A MAN accused of murdering Toyosi Shittabey was acquitted of the charge after the trial judge directed the jury to find him not guilty – meaning no one is likely to be prosecuted for the death of the Nigerian teenager.
The talented soccer player was fatally stabbed in West Dublin two years ago on Good Friday in what has been described as a row with racial undertones.
Mr Justice Barry White also directed the jury to find the 26-year-old man not guilty of producing a baseball bat.
Plans are now under way to commemorate the 15-year-old boy with an Education Through Sport scholarship.
Ken McCue of the Sport Against Racism body said Toyosi had been a member of the INSAKA Academy football squad and had been 'farmed out' for training with Shelbourne.
Toyosi was making great progress there, he revealed, adding: "He had potential and had a good attitude. His death was a terrible tragedy."
He said more work needed to be done to help integration and social inclusion.
Michael Barry (26), of Pigeon House Road, Ringsend in Dublin 4, had pleaded not guilty to the murder of the Nigerian teenager on April 2, 2010, at The Boulevard, Mount Eustace in Tyrrelstown, Dublin 15.
Mr Barry had also pleaded not guilty to producing a baseball bat in the course of a dispute.
It was the prosecution's case that Michael's brother Paul, who is now deceased, inflicted the stab wound on Toyosi but that Michael was an accessory to the murder, following what had been described as a row with racial undertones.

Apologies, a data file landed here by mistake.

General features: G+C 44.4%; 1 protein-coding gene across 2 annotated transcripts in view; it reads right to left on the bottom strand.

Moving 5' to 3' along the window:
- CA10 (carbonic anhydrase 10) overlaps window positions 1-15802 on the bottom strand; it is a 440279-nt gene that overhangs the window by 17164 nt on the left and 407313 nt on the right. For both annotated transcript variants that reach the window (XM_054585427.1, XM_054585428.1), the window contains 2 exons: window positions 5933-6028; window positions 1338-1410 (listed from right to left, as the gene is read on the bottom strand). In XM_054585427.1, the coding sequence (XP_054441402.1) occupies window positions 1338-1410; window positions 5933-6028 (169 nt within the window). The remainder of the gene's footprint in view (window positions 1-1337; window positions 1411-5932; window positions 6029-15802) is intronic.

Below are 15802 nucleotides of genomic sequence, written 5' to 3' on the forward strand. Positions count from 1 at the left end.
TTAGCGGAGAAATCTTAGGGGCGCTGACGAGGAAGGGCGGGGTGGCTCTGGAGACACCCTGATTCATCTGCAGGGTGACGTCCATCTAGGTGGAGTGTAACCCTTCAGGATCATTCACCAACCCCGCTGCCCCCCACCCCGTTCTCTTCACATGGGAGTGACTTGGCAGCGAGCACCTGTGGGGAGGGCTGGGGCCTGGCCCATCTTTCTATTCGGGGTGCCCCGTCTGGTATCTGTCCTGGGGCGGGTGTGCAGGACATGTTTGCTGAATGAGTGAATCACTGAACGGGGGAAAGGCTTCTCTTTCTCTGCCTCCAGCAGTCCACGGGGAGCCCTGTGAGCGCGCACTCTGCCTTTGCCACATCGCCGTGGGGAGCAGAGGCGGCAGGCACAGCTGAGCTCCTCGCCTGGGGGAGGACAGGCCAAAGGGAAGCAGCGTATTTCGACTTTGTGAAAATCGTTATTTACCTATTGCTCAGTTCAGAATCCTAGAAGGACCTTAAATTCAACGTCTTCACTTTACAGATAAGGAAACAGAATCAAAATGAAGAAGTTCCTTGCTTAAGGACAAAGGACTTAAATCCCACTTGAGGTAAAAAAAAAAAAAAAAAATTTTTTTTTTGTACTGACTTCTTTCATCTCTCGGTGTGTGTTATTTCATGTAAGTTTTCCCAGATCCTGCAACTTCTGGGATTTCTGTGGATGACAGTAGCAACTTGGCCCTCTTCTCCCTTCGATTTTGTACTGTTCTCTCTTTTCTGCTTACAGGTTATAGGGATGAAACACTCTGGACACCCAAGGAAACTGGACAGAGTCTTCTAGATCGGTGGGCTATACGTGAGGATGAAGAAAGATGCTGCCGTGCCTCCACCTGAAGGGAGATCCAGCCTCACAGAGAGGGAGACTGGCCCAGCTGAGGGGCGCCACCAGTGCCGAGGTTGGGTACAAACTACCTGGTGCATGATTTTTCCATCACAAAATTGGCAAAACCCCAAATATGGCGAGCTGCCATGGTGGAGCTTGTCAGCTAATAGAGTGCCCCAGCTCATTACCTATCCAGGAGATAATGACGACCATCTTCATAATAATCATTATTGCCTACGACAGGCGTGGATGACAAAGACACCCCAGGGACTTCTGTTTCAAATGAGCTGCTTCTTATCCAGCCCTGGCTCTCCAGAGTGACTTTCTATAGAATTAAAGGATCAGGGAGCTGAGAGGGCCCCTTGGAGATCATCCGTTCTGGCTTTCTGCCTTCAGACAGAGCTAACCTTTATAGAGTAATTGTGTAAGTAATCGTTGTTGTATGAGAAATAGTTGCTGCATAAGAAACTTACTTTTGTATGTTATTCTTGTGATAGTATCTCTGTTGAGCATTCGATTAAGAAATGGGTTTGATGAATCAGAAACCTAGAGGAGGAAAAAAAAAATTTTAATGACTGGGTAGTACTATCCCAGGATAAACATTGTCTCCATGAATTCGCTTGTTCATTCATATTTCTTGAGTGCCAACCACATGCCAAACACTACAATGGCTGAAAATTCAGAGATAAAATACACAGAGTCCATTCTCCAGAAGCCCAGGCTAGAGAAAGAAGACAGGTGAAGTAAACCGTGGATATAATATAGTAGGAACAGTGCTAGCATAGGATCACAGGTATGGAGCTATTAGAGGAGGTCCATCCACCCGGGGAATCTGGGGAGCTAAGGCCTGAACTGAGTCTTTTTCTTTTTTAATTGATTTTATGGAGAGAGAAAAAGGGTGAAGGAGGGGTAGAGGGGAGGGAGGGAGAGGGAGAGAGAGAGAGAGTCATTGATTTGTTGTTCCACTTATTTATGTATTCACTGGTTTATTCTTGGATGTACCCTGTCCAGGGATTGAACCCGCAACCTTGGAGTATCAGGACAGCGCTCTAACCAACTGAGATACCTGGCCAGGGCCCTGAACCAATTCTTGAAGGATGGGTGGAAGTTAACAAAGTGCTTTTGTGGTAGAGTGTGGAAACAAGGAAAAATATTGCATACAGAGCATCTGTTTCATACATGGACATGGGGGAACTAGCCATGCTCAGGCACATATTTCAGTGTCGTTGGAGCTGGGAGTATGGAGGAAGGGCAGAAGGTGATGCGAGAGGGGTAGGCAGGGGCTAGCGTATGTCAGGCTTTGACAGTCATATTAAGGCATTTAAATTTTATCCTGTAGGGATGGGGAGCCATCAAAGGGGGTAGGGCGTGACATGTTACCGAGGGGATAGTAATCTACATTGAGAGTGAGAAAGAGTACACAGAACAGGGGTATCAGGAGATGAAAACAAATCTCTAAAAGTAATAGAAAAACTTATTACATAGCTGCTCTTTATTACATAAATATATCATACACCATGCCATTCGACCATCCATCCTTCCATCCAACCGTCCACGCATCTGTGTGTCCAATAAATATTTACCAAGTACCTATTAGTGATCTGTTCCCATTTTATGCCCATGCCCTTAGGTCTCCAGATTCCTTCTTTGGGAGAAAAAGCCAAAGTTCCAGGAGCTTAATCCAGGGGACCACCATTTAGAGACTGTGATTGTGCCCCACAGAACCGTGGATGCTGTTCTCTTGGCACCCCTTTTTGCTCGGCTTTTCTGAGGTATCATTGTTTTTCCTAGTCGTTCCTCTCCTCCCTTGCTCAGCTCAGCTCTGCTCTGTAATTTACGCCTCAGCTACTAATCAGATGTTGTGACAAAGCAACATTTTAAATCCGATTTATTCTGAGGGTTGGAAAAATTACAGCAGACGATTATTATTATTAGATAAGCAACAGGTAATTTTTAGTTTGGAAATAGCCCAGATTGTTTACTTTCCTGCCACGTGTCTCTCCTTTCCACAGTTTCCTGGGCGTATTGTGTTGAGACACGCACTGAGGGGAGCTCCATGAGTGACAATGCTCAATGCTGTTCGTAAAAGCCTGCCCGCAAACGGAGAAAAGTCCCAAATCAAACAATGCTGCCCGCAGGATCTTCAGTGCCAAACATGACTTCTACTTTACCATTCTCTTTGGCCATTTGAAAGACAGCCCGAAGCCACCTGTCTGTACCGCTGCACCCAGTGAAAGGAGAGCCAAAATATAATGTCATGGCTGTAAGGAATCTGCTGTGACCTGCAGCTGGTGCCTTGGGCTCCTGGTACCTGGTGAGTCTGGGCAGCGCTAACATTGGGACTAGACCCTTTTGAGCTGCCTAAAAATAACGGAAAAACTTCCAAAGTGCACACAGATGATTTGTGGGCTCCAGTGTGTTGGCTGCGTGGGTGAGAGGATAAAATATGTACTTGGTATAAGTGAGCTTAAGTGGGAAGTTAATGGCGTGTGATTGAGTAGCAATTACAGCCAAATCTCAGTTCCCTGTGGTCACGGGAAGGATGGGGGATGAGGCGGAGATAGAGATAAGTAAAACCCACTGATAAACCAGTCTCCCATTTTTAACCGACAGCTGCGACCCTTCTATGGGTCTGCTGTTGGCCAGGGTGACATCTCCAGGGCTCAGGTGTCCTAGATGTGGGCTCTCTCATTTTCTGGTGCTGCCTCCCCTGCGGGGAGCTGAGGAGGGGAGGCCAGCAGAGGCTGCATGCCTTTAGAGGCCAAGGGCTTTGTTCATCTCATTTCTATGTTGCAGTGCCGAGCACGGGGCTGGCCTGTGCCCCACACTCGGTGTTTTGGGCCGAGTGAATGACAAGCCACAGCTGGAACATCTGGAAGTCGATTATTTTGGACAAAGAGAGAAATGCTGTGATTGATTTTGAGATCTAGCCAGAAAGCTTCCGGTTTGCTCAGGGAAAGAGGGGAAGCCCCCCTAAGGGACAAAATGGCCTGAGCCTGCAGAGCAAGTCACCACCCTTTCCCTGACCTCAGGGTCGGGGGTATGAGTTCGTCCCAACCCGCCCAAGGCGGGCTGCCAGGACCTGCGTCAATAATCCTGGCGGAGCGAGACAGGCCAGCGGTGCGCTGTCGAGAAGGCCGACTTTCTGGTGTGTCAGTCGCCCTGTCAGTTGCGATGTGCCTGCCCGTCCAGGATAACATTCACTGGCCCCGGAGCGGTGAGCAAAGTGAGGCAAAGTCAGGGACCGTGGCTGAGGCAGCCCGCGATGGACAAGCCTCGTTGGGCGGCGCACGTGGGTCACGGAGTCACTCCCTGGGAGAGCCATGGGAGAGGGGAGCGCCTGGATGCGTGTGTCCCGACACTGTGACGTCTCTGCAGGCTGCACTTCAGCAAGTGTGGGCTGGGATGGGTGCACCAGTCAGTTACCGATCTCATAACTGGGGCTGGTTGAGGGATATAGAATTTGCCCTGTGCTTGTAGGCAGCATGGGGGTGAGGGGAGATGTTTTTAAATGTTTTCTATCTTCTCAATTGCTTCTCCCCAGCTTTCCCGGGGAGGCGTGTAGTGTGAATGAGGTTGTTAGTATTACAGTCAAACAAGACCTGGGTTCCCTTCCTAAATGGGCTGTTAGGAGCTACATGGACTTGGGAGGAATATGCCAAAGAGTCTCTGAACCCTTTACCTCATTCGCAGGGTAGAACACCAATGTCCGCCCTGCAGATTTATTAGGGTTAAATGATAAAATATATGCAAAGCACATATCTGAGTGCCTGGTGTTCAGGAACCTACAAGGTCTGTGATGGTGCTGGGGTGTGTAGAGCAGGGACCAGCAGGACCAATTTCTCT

On day seven of the trial, Mr Justice White said that there was no evidence to suggest Mr Barry knew his brother Paul was carrying a knife when he drove him to The Boulevard in Mulhuddart where the teenager was stabbed.
Mr Justice White told the jury that they were advised by prosecuting counsel Brendan Grehan, in the opening of the trial, that it was the prosecution's case that Mr Barry was as guilty as his brother by reason of joint enterprise.
He said the prosecution contended Michael Barry might have been economical with the truth but that there was no evidence he was aware Paul Barry had a knife. He told the jury that defence counsel Patrick Gageby argued that both counts should be withdrawn.
He also said one witness, Glen Lupepe (18), was not prepared to travel back from the UK to give evidence and that arrangements were made for him to give video evidence but that he had refused to co-operate.
"I don't know what his evidence was to be but prosecution advised he was an important witness," said Mr Justice White.
The judge directed a verdict of not guilty be issued against Mr Barry, saying "the interest of justice may not be well served in this case", and discharged the jury exempting them from jury duty for 10 years.
The six-day trial had heard that a row broke out outside Paul Barry's house at Mount Garrett Rise between Paul, Michael, five black males and five white females after one of the females asked Paul for a cigarette lighter and he had refused.
A fight broke out resulting in Michael and Paul being kicked and punched and the brothers believing one of the youths had taken a mobile phone.
The trial also heard evidence that after the youths fled the scene at around 8pm, Michael drove Paul in his jeep to The Boulevard in the estate in order to retrieve the mobile phone from the youths.
Paul had gotten out of the jeep and approached one of the black youths. Toyosi then ran towards Paul, who had a knife and was stabbed in the heart.
He was pronounced dead at 9.05pm.
Toyosi's parents were not in court when the judge gave the jury his direction.